What is the steelmaking process flow?

Slagging: the operation of adjusting the composition, alkalinity, viscosity and reaction ability of slag in the production of steel and iron. The purpose is to refine the metal with the required composition and temperature through the slag-metal reaction. For example, oxygen top-blowing converter slagging and oxygen blowing operations are to generate slag with sufficient fluidity and basicity to reduce sulfur and phosphorus below the upper limit of the planned steel grade, and to prevent splashing and slag overflow during oxygen blowing. Minimize the amount.
Slagging: The slagging or slagging operation adopted during the smelting process according to different smelting conditions and purposes during electric arc furnace steelmaking. For example, when smelting with single slag method, the oxidation slag must be removed at the end of oxidation; when using double slag method to make reduction slag, the original oxidation slag must be completely released to prevent phosphorus from returning.
Molten pool stirring: Supply energy to the molten metal pool to make the molten metal and slag move to improve the kinetic conditions of the metallurgical reaction. The stirring of the molten pool can be achieved by means of gas, mechanical, electromagnetic induction and other methods.
Electric furnace bottom blowing: N2, Ar, CO2, CO, CH4, O2 and other gases are blown into the molten pool in the furnace according to the process requirements through a nozzle placed at the bottom of the furnace to accelerate the melting and promote the metallurgical reaction process. The use of bottom blowing technology can shorten smelting time, reduce power consumption, improve dephosphorization and desulfurization operations, increase the amount of residual manganese in steel, and increase the yield of metals and alloys. And it can make the composition and temperature of the molten steel more uniform, thereby improving the quality of steel, reducing costs and increasing productivity.
Melting period: The melting period of steelmaking is mainly for open hearth and electric furnace steelmaking. The melting period of electric arc furnace steelmaking is called the melting period from the start of electrification until the charge is completely melted, and the open-hearth steelmaking from the completion of the molten iron to the completion of the charge. The task of the melting period is to melt and heat up the charge as soon as possible, and make the slag in the melting period.
Oxidation period and decarburization period: the oxidation period of ordinary power electric arc furnace steelmaking, usually refers to the process stage from dissolving the furnace charge, sampling and analyzing to the completion of the oxidation slag. Some think it started from blowing oxygen or adding ore to decarbonize. The main task of the oxidation period is to oxidize the carbon and phosphorus in the molten steel; remove the gas and inclusions; make the molten steel uniformly heated. Decarburization is an important process in the oxidation period. In order to ensure the purity of steel, the amount of decarburization is required to be greater than about 0.2%. With the development of refining technology outside the furnace, most of the oxidation refining of the electric arc furnace is moved to the ladle or refining furnace.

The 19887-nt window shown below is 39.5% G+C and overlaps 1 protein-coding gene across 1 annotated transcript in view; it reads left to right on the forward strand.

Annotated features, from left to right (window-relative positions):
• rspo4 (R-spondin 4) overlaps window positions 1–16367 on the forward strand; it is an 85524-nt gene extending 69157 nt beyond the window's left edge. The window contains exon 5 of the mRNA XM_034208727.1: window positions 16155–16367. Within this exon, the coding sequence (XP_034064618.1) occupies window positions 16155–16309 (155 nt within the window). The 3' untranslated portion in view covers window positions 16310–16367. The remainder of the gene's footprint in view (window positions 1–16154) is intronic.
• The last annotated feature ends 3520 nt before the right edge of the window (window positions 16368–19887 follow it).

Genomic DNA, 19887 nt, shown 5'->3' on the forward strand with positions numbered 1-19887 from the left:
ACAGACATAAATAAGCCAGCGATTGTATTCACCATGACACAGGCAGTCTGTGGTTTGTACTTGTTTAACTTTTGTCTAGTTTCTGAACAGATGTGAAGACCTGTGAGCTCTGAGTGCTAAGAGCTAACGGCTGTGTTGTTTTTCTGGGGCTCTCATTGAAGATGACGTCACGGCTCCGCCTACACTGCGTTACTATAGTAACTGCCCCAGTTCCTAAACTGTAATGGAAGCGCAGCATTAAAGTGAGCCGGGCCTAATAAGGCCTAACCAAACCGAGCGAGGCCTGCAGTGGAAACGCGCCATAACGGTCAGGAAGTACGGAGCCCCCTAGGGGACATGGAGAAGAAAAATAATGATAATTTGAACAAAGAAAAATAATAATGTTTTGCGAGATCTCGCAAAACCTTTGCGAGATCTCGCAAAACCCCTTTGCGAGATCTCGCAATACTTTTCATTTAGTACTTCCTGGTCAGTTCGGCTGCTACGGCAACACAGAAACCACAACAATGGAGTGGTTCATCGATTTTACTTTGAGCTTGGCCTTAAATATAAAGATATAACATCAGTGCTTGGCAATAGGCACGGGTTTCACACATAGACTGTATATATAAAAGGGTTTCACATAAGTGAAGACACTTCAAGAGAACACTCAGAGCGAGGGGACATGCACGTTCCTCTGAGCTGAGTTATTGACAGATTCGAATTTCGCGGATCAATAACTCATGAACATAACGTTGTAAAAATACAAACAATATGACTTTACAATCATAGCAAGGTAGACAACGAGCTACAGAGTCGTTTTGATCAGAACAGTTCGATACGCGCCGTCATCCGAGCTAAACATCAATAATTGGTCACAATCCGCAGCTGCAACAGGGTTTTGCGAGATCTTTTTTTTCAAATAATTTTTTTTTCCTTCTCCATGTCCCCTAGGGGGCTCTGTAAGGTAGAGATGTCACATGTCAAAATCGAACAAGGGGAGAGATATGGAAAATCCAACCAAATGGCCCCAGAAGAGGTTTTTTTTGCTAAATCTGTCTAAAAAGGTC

Refining period: The process operation period in which some elements and compounds harmful to the quality of steel are selected into the gas phase or discharged or floated into the slag through chemical reactions through slagging and other methods to remove them from the molten steel.
Reduction period: In ordinary power electric arc furnace steelmaking operations, the period from the completion of slagging at the end of oxidation to tapping is usually called the reduction period. Its main task is to create reduced slag for diffusion, deoxidation, desulfurization, chemical composition control and temperature adjustment. At present, the reduction period of high-power and ultra-power electric arc furnace steelmaking operations has been cancelled.
Out-of-furnace refining: The steelmaking process in which the molten steel that has been initially smelted in a steelmaking furnace (converter, electric furnace, etc.) is moved to another vessel for refining, also called secondary metallurgy. Therefore, the steelmaking process is divided into two steps: primary smelting and refining. Primary refining: The charge is melted, dephosphorized, decarburized and main alloyed in an oxidizing atmosphere furnace. Refining: Degas, deoxidize, desulfurize, remove inclusions and fine-tune components in a container of vacuum, inert gas or reducing atmosphere. The benefits of dividing steelmaking into two steps are: it can improve the quality of steel, shorten the smelting time, simplify the process and reduce production costs. There are many types of out-of-furnace refining, which can be roughly divided into two types: out-of-furnace refining under atmospheric pressure and out-of-furnace refining under vacuum. According to the different treatment methods, it can be divided into ladle processing type furnace refining and ladle refining type furnace refining.